Start the Christmas season by staging an at-home celebration in honor of the Swedish Santa Lucia Festival. The annual holiday is observed on December 13, the winter solstice and shortest day of the year. The event honors the charitable work of St. Lucy (or Santa Lucia), an Italian martyr known for her compassion and generous nature. In Sweden, the eldest daughter leads a procession that morning, armed with breakfast and a wreath of candles on her head to light the darkness. In my family, the celebration starts early in the morning with traditional Swedish treats, coffee, and a simple procession.
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Who Was St. Lucy?
Santa Lucia's Day originated in Scandinavian countries. Legend has it that St. Lucy would secretly bring food to persecuted Christians in Rome hiding in the catacombs, wearing candles on her head to keep her hands free and illuminate the way. In fact, the name Lucia comes from the Latin word "lux", meaning "light". Today, there are St. Lucy dolls (remember the iconic Kirsten American Girl Doll?), figurines, and ornaments. Like many winter traditions, Santa Lucia's Day festivals are now held worldwide, promoting a culture of giving and a sense of community.
When Is Santa Lucia's Day?
St. Lucia's Day is celebrated primarily in Sweden, Norway, Denmark, and some Swedish-speaking areas of Finland on December 13. This year the holiday falls on Monday, December 13, 2021.
How My Family Celebrates Santa Lucia's Day
Here are a few of the meaningful ways my family observes Santa Lucia's Day at home.
As a child, dressed in white nightgowns, cinched at the waist by a red ribbon, plus battery-operated crowns of greenery on our heads (modernizing the real candles used in the past), my sister and I simulated our own ceremony that morning. We headed to our parents' bedroom bearing a simple folk-art tray draped in my Swedish grandmother's hand-stitched linens, offering breakfast sweet rolls, ginger cookies, and coffee.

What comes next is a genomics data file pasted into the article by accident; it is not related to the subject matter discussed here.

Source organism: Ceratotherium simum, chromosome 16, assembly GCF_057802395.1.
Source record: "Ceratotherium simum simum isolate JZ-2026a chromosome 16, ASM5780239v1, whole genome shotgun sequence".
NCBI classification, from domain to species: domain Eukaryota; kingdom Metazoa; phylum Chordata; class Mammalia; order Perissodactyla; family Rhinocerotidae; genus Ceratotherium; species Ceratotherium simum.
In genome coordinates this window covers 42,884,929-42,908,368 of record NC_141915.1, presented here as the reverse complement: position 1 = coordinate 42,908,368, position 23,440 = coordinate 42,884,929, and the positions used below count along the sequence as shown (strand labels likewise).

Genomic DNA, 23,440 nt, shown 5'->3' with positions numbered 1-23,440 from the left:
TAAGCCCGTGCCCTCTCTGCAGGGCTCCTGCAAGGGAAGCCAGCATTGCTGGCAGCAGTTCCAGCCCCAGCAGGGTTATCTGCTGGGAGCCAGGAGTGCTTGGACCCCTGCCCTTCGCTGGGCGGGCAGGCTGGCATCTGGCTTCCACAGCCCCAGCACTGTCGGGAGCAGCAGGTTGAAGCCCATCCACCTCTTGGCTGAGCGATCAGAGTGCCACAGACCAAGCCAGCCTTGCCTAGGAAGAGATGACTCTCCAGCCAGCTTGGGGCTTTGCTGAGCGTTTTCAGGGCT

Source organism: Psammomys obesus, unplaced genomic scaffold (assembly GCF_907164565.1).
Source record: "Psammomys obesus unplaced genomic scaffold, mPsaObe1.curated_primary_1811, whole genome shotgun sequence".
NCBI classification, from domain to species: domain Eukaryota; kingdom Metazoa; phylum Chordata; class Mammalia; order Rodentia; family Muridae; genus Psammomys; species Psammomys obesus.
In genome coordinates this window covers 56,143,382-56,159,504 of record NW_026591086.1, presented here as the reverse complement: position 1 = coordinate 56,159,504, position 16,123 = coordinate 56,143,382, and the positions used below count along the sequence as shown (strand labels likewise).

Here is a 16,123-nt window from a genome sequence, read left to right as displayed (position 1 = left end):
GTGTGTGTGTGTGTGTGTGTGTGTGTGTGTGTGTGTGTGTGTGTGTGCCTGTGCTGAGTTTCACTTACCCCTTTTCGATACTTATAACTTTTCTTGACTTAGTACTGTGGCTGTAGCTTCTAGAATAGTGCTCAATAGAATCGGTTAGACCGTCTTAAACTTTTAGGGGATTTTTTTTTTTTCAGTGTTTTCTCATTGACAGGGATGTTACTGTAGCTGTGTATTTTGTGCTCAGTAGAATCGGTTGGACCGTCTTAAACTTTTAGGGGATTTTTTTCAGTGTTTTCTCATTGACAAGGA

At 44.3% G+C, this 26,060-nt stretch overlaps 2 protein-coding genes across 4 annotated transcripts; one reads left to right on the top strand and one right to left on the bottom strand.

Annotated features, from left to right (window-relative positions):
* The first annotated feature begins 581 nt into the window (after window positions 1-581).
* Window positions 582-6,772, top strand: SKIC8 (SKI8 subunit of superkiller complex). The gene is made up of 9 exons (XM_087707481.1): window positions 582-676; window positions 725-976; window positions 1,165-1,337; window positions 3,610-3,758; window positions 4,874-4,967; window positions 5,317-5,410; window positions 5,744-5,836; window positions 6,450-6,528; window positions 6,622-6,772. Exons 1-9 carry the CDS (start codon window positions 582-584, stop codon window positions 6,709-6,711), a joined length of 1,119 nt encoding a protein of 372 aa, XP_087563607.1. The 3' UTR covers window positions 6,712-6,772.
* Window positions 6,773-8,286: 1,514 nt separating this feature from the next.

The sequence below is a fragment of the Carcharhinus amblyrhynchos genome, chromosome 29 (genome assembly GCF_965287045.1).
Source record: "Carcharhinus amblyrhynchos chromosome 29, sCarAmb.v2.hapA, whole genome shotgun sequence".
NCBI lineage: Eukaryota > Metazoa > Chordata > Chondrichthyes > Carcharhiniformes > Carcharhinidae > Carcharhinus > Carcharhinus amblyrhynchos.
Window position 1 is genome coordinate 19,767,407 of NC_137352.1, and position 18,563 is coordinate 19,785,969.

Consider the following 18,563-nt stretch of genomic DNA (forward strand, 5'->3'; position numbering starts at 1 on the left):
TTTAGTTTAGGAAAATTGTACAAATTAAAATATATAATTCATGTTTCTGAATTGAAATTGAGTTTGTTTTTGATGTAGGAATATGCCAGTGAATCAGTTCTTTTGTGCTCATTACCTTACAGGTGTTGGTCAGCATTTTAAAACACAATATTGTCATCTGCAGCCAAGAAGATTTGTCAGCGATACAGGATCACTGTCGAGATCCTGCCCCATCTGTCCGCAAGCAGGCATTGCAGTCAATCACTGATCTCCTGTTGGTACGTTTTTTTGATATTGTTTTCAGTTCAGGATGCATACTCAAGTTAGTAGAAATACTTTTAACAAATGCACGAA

While tradition has the eldest daughter wearing the crown, my sister and I served as co-presenters. Often other daughters, or "handmaidens," hold a candle, while sons, the "star boys," carry stars on sticks and have tall paper cones on their heads. The littlest are the Christmas "elves" who bring up the rear, carrying small lanterns.
Food and Drink
After the morning procession, lussekatter rolls (yeast buns flavored with saffron, cinnamon, and raisins), coffee, and pepparkakor cookies (an essential ginger Christmas cookie made with spices and molasses) are served. In Sweden, the saffron buns are curved into s-shapes, with two raisins for eyes, to mimic curled-up cats. While no one is sure about the cat connection, some believe the name Lucia was associated with Lucifer (Satan), and in Medieval Europe, cats were believed to represent the devil. Additionally, saffron may have been chosen due to its pricey stature with the Swedish upper class.
Also, a traditional St. Lucia sweet bread, flavored with orange zest and garnished with an orange juice glaze, is often served. It is braided to resemble the crown of greenery and decorated with red ribbons and candles to serve as a centerpiece for the table.
Swedish glogg is also served on Santa Lucia's Day. Scandinavians adore this rich and zesty mulled sweet wine drink and entertain with it throughout the season. You can make your own by blending red wine, whiskey, and rum with various spices.
If you are not interested in cooking from scratch, IKEA often carries most of these delicacies, along with Swedish meatballs and jarred fish for a more savory fare. I've found that store-bought Anna's Ginger Thin Swedish Cookies ($8, Walmart) are a tasty and convenient substitute for pepparkakor, too!
Spirit of Giving
While my own family festival always ended with the morning feast, Swedish households often extend the celebration later that day. Sharing random acts of thoughtfulness, children in the community don the same white robes and head wreaths to parade around town, often visiting nursing homes, hospitals, and social service centers. They sing festive songs and share treats, bringing comfort and joy in the midst of the darkness
One easy way to honor this sentiment without a lot of fanfare is to plan a simple, local family outing that afternoon to pass out small gifts to those often who could use a little extra cheer: bus drivers, co-workers, police officers, nurses, public works staff members, and others. Having your children select the recipients helps them appreciate the true spirit of the season, just like St. Lucy, hundreds of years past.